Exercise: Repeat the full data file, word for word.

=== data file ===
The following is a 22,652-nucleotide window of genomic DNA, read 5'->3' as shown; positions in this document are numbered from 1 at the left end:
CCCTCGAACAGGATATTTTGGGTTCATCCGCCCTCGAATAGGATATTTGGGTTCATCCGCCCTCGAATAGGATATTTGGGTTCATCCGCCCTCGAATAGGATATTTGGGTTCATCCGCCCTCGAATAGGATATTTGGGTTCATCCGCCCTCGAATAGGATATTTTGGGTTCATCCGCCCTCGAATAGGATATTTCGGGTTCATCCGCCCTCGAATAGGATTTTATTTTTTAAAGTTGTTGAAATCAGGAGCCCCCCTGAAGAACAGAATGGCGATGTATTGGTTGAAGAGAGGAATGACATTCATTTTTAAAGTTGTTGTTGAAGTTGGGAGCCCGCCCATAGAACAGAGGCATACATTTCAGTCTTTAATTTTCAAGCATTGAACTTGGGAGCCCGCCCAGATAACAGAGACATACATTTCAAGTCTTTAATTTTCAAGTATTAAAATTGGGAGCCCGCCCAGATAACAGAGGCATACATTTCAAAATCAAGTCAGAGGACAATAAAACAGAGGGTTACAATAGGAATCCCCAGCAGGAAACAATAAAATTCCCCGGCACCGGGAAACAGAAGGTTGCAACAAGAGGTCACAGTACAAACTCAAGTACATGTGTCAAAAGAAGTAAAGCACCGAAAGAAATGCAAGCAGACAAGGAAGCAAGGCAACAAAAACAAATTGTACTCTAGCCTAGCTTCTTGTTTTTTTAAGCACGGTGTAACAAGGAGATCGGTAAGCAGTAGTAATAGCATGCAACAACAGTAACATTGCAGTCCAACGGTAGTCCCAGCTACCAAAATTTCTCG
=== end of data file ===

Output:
The following is a 22,652-nucleotide window of genomic DNA, read 5'->3' as shown; positions in this document are numbered from 1 at the left end:
CCCTCGAACAGGATATTTTGGGTTCATCCGCCCTCGAATAGGATATTTGGGTTCATCCGCCCTCGAATAGGATATTTGGGTTCATCCGCCCTCGAATAGGATATTTGGGTTCATCCGCCCTCGAATAGGATATTTGGGTTCATCCGCCCTCGAATAGGATATTTTGGGTTCATCCGCCCTCGAATAGGATATTTCGGGTTCATCCGCCCTCGAATAGGATTTTATTTTTTAAAGTTGTTGAAATCAGGAGCCCCCCTGAAGAACAGAATGGCGATGTATTGGTTGAAGAGAGGAATGACATTCATTTTTAAAGTTGTTGTTGAAGTTGGGAGCCCGCCCATAGAACAGAGGCATACATTTCAGTCTTTAATTTTCAAGCATTGAACTTGGGAGCCCGCCCAGATAACAGAGACATACATTTCAAGTCTTTAATTTTCAAGTATTAAAATTGGGAGCCCGCCCAGATAACAGAGGCATACATTTCAAAATCAAGTCAGAGGACAATAAAACAGAGGGTTACAATAGGAATCCCCAGCAGGAAACAATAAAATTCCCCGGCACCGGGAAACAGAAGGTTGCAACAAGAGGTCACAGTACAAACTCAAGTACATGTGTCAAAAGAAGTAAAGCACCGAAAGAAATGCAAGCAGACAAGGAAGCAAGGCAACAAAAACAAATTGTACTCTAGCCTAGCTTCTTGTTTTTTTAAGCACGGTGTAACAAGGAGATCGGTAAGCAGTAGTAATAGCATGCAACAACAGTAACATTGCAGTCCAACGGTAGTCCCAGCTACCAAAATTTCTCG